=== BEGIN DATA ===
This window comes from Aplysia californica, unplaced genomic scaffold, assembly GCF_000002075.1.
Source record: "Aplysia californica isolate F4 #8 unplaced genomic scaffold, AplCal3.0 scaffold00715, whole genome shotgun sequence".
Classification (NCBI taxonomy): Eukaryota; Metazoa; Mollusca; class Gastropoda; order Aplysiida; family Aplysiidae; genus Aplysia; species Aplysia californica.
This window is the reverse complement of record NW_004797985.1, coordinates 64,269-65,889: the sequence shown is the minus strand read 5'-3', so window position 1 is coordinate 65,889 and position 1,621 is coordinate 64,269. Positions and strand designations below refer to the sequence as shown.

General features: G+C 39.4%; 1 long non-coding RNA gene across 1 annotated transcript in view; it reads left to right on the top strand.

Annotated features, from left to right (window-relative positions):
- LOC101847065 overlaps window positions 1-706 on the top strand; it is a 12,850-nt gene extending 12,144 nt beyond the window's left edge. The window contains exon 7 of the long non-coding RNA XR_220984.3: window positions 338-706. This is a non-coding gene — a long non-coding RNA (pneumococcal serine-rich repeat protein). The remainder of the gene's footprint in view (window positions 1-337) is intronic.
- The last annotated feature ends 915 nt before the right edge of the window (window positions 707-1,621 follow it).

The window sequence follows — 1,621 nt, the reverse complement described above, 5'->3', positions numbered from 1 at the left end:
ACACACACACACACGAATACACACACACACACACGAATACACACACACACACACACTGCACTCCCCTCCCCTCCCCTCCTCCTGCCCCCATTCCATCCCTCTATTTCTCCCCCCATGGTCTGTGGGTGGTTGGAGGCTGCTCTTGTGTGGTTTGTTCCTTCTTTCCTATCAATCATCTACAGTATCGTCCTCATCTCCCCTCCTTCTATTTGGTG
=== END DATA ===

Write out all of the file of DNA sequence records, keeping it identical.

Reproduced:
This window comes from Aplysia californica, unplaced genomic scaffold, assembly GCF_000002075.1.
Source record: "Aplysia californica isolate F4 #8 unplaced genomic scaffold, AplCal3.0 scaffold00715, whole genome shotgun sequence".
Classification (NCBI taxonomy): Eukaryota; Metazoa; Mollusca; class Gastropoda; order Aplysiida; family Aplysiidae; genus Aplysia; species Aplysia californica.
This window is the reverse complement of record NW_004797985.1, coordinates 64,269-65,889: the sequence shown is the minus strand read 5'-3', so window position 1 is coordinate 65,889 and position 1,621 is coordinate 64,269. Positions and strand designations below refer to the sequence as shown.

General features: G+C 39.4%; 1 long non-coding RNA gene across 1 annotated transcript in view; it reads left to right on the top strand.

Annotated features, from left to right (window-relative positions):
- LOC101847065 overlaps window positions 1-706 on the top strand; it is a 12,850-nt gene extending 12,144 nt beyond the window's left edge. The window contains exon 7 of the long non-coding RNA XR_220984.3: window positions 338-706. This is a non-coding gene — a long non-coding RNA (pneumococcal serine-rich repeat protein). The remainder of the gene's footprint in view (window positions 1-337) is intronic.
- The last annotated feature ends 915 nt before the right edge of the window (window positions 707-1,621 follow it).

The window sequence follows — 1,621 nt, the reverse complement described above, 5'->3', positions numbered from 1 at the left end:
ACACACACACACACGAATACACACACACACACACGAATACACACACACACACACACTGCACTCCCCTCCCCTCCCCTCCTCCTGCCCCCATTCCATCCCTCTATTTCTCCCCCCATGGTCTGTGGGTGGTTGGAGGCTGCTCTTGTGTGGTTTGTTCCTTCTTTCCTATCAATCATCTACAGTATCGTCCTCATCTCCCCTCCTTCTATTTGGTG